Interview with Ghost writer Hayley Sherman
Hayley Sherman has been the ghostly presence behind a host of books for the last five years – fiction and non-fiction.
And no, before you ask, she doesn’t mind not getting the credit …
Ghostwriting is such a mysterious profession. How did you get into it?
I’ve always written, and I was working as a freelance fiction editor. After working on a few books with an indie author as her editor, she asked how I would feel about writing the next in the series. I loved the idea. Any excuse to write! I had never thought about ghostwriting before, but it offered new writing challenges, which excited me far more than my editing work. I tentatively put the feelers out for more work after that, and I haven’t looked back.
What books have you written?
Okay, so this is a downside of the job: I can’t tell you what I’ve written. I can tell you that I’ve written thirteen books to date, fiction and non-fiction, but my clients wouldn’t appreciate me telling their secrets.
Doesn’t that make it difficult to get work, in terms of building a portfolio.
Yes and no. It would put authors off if they thought I was going to shout about writing their books, but, of course, it would be easier if I could. I have a portfolio of exerps from the books I have written for authors, and my own creative projects, which helps new clients decide whether I will be a fit for their project.
I can see how you would spend time with an author if you’re working on a memoir. How does it work with fiction? How much input do you have on things like plot and character?
Yes, memoirs are more straightforward in that sense. The simple answer is that it varies from author to author. One of my clients gives me nothing but a brief overview and carte blanche to take it from there. We’ve worked together for a while, though, so I know what will suit her readers. I have also worked on the other end of the spectrum, with writers who have such a clear vision that all I’m doing is bringing it to life and working by very strict guidelines. Both experiences have been rewarding in different ways.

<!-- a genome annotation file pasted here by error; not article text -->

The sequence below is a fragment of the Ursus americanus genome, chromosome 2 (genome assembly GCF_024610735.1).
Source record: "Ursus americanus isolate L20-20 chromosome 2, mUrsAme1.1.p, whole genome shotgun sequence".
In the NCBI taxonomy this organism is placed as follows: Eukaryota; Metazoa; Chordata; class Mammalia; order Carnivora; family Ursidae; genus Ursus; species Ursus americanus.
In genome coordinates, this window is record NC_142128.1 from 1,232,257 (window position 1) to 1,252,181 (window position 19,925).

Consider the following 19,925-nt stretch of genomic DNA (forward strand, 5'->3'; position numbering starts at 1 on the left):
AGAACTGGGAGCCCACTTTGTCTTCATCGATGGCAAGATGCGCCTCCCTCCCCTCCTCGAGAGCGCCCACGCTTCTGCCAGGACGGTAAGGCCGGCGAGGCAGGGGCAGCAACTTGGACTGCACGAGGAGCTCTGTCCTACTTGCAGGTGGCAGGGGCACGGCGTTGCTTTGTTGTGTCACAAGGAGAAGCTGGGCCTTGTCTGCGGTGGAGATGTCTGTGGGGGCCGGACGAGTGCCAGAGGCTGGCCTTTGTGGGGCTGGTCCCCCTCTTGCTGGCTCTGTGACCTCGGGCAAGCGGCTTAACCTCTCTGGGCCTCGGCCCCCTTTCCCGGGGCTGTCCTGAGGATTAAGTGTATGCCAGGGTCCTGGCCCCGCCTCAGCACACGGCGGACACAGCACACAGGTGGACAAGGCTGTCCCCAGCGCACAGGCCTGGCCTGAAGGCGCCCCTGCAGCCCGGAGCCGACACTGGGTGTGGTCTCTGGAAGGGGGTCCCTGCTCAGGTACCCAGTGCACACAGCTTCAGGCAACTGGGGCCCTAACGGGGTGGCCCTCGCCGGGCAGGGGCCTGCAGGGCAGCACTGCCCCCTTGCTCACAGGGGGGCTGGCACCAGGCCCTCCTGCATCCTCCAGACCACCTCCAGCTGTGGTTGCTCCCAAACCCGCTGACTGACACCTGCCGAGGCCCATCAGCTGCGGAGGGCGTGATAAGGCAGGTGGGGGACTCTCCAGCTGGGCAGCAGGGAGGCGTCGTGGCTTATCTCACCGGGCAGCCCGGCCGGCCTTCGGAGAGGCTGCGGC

Why do people use ghost writers?
You know that phrase that everyone has at least one book inside them? It’s true, but maybe not everyone has the ability to write it. Some people have endured terrible suffering or achieved amazing feats, but they aren’t natural writers, and their stories wouldn’t get told without a ghost. The same applies for fiction. I often work with authors who have tried to make their novels work, but they can’t get past the first chapter or it just isn’t working. They desperately want to tell their story, but it isn’t going according to plan, so they get help. Sometimes authors (or agents or publishers) call in a ghost to keep a series going or bulk out an established author’s catalogue, or they have an idea for a book and want to put it out quickly. There really are many different circumstances.
Doesn’t doing all the work and getting none of the credit bother you?
I get asked this all the time. And I mean all the time! Sometimes pityingly, which I really don’t like because I’m proud of my work, but the books themselves don’t belong to me. I’m providing a service, using my skills to tell stories that might not otherwise get told. It encourages me to look at the world from different perspectives, to balance my ego against the needs of a book, and I’m learning every day. What’s not to love?
What is the most challenging aspect of your work?
I have been in situations where I haven’t agreed with an author’s choices. Inside I’ve been screaming, ‘I wouldn’t do it like that,’ but that’s the point of my role. These aren’t my books, and I want to deliver the author’s vision, not my own. This has been a challenging and enjoyable learning curve. That said, it’s my job to make sure it’s as readable, dynamic and engaging as possible, so I will always steer authors in the right direction and make my voice heard if something is seriously amiss.
What advice would you give to anyone interested in a ghostwriting career?
If you want to excel in any kind of writing career, the key is to write a lot. And read. This might sound obvious, but it’s the only way to get good. Get feedback on your work and keep yourself in a constant state of learning. The best writers on the planet are those that are open to learning every day.
Interview by Lisa Trivender: The Whoosh Blog
Follow me @hayleytheghost
My emotional ghost-writing experience, telling a story that needed to be told.
Interview yourself for your autobiography. A useful resource for autobiography writers.
If you’re thirty-nine and looking for a good biography, try reading about Gandhi or Cher or one of the Spice Girls. Oliver Sacks is not for you.
Good question …